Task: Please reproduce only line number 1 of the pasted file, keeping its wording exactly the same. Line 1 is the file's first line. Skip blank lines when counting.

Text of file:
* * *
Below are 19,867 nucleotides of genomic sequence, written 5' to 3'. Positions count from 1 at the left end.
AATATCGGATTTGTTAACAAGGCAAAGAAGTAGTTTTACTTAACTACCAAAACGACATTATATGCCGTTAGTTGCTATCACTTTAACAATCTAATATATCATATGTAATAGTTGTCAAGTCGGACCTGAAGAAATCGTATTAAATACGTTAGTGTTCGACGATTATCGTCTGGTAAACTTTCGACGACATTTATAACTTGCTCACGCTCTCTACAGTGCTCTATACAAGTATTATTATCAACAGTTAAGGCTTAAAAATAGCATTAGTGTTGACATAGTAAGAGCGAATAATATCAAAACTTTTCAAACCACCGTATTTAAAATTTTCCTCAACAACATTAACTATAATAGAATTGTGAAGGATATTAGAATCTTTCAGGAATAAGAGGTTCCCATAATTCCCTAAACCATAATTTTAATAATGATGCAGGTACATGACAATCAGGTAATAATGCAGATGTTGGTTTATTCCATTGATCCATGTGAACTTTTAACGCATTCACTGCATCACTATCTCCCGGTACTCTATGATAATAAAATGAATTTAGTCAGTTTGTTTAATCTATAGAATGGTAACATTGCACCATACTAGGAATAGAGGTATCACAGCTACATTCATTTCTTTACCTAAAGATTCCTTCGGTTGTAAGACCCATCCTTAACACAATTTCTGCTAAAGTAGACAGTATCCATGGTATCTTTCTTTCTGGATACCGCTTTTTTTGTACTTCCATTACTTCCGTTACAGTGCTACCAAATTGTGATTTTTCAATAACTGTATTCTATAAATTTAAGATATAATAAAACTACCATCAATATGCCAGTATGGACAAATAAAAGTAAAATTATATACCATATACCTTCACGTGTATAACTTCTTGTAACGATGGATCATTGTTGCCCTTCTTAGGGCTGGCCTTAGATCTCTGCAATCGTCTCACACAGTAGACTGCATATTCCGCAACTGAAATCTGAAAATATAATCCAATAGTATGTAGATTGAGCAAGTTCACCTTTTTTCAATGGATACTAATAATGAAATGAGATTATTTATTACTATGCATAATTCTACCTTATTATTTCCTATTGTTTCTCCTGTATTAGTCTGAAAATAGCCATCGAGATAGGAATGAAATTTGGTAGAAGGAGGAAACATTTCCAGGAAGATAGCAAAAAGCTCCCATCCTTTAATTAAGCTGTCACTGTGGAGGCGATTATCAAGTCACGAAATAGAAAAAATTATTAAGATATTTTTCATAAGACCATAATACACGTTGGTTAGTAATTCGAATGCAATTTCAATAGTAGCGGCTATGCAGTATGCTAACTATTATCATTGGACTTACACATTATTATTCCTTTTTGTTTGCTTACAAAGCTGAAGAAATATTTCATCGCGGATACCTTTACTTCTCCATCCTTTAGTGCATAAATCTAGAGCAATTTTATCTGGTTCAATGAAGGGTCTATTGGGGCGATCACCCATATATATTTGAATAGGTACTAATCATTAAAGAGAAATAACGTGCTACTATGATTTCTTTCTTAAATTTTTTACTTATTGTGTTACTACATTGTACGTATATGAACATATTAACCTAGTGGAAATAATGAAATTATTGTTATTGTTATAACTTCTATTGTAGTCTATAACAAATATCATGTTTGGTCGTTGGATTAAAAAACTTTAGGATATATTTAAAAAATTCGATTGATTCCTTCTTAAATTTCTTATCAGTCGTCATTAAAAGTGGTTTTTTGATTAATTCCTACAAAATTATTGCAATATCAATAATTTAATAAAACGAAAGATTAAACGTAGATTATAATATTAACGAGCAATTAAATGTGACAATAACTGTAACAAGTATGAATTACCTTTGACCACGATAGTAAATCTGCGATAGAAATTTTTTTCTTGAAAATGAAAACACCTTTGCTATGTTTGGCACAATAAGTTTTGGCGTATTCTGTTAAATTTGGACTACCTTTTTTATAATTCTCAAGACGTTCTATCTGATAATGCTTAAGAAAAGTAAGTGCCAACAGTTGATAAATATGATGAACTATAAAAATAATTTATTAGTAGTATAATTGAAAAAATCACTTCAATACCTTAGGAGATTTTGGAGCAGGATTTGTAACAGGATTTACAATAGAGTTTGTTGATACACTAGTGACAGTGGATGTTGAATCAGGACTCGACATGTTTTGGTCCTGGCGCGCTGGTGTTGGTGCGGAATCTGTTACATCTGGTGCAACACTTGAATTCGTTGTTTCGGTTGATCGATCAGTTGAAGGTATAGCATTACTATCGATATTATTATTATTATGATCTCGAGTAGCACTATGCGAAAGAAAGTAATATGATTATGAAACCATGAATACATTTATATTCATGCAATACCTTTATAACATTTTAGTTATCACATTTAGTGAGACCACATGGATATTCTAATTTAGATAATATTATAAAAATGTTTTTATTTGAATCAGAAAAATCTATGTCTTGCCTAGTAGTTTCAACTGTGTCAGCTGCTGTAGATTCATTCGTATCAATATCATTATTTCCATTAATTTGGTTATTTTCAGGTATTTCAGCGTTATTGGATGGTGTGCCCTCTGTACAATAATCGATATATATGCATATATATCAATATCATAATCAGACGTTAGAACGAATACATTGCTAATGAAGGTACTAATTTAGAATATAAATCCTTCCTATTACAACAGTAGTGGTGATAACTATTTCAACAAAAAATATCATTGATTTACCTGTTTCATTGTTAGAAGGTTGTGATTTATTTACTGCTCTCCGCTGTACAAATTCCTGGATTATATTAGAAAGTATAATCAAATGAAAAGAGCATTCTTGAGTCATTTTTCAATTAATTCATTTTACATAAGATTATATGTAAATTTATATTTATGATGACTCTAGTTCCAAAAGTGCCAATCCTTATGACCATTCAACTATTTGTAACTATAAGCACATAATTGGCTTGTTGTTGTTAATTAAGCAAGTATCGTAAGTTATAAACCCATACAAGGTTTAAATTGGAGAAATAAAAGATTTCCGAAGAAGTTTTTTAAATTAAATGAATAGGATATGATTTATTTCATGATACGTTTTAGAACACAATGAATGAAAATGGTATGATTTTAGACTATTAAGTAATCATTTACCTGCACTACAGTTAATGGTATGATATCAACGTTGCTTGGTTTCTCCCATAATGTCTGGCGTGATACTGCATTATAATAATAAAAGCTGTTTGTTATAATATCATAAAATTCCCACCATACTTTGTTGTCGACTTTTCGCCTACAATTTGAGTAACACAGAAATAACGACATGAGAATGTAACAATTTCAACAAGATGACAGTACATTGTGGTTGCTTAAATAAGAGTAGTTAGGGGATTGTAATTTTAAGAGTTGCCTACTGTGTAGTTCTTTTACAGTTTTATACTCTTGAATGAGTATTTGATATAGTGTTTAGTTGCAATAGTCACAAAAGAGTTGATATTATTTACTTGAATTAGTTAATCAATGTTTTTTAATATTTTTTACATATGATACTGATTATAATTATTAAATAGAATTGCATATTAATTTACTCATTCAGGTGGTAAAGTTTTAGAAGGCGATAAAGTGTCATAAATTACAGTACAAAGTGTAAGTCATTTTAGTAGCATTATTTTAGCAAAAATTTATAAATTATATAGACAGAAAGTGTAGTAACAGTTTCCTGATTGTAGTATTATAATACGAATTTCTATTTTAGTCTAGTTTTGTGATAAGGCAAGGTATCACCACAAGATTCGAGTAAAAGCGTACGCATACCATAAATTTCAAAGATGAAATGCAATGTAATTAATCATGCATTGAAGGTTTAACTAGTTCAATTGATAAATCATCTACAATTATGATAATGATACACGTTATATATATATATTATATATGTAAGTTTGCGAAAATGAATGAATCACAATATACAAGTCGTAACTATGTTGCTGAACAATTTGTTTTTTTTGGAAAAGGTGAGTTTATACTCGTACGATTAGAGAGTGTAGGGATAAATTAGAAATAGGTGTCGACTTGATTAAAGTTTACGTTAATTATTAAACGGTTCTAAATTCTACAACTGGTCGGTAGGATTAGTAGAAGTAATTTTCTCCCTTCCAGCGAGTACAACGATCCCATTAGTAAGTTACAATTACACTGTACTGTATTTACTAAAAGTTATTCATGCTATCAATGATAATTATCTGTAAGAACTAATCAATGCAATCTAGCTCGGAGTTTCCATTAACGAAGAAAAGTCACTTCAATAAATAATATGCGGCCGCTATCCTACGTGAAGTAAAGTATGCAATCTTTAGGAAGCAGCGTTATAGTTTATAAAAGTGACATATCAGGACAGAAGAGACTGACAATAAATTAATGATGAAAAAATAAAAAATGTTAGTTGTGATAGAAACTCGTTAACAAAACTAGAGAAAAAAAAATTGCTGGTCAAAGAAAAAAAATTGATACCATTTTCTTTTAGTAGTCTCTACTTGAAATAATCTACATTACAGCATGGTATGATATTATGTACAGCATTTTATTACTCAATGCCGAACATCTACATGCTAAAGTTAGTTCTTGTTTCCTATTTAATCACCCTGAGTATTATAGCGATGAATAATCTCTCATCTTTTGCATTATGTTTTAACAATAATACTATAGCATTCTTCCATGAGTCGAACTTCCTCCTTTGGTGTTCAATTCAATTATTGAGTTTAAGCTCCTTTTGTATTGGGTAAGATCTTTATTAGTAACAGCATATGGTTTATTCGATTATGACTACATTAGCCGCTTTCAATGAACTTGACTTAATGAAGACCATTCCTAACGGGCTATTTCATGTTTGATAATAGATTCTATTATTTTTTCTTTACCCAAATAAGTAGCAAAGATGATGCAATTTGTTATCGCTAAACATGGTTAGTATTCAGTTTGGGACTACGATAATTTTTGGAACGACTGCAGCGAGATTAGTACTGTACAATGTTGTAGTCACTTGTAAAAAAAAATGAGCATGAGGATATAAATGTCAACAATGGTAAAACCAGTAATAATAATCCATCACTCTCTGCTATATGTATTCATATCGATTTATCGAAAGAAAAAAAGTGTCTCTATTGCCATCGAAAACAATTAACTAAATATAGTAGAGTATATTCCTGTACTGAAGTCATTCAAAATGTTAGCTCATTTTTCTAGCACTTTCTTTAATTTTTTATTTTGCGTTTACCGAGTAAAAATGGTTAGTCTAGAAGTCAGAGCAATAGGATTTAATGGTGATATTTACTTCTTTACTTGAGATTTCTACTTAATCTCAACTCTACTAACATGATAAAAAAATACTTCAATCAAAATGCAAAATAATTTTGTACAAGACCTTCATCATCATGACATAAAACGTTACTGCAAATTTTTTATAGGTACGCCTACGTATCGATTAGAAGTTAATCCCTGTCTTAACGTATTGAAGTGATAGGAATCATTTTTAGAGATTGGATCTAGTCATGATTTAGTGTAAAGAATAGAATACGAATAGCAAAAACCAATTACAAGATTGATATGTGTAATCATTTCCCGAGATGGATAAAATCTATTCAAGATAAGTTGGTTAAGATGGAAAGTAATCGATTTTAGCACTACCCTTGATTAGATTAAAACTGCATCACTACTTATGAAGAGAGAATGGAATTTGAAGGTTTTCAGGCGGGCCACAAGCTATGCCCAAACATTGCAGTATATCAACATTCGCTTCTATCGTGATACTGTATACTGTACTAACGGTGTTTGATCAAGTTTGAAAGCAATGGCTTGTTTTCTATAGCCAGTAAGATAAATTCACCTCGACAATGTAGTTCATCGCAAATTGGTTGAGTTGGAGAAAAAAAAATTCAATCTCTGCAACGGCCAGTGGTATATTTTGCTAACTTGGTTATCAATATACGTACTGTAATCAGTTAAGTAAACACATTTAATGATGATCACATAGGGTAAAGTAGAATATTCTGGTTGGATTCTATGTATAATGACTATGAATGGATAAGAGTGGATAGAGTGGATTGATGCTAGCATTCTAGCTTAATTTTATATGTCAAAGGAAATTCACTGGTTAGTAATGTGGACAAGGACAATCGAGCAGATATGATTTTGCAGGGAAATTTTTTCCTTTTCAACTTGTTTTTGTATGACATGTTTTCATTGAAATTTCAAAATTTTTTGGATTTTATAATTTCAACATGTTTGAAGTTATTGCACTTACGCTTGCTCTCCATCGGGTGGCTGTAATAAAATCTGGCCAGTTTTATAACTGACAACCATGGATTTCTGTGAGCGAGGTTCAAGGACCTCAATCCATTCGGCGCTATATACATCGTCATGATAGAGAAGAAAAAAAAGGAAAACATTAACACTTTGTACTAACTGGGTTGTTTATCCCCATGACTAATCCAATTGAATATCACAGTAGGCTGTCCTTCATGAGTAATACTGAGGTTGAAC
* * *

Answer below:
Below are 19,867 nucleotides of genomic sequence, written 5' to 3'. Positions count from 1 at the left end.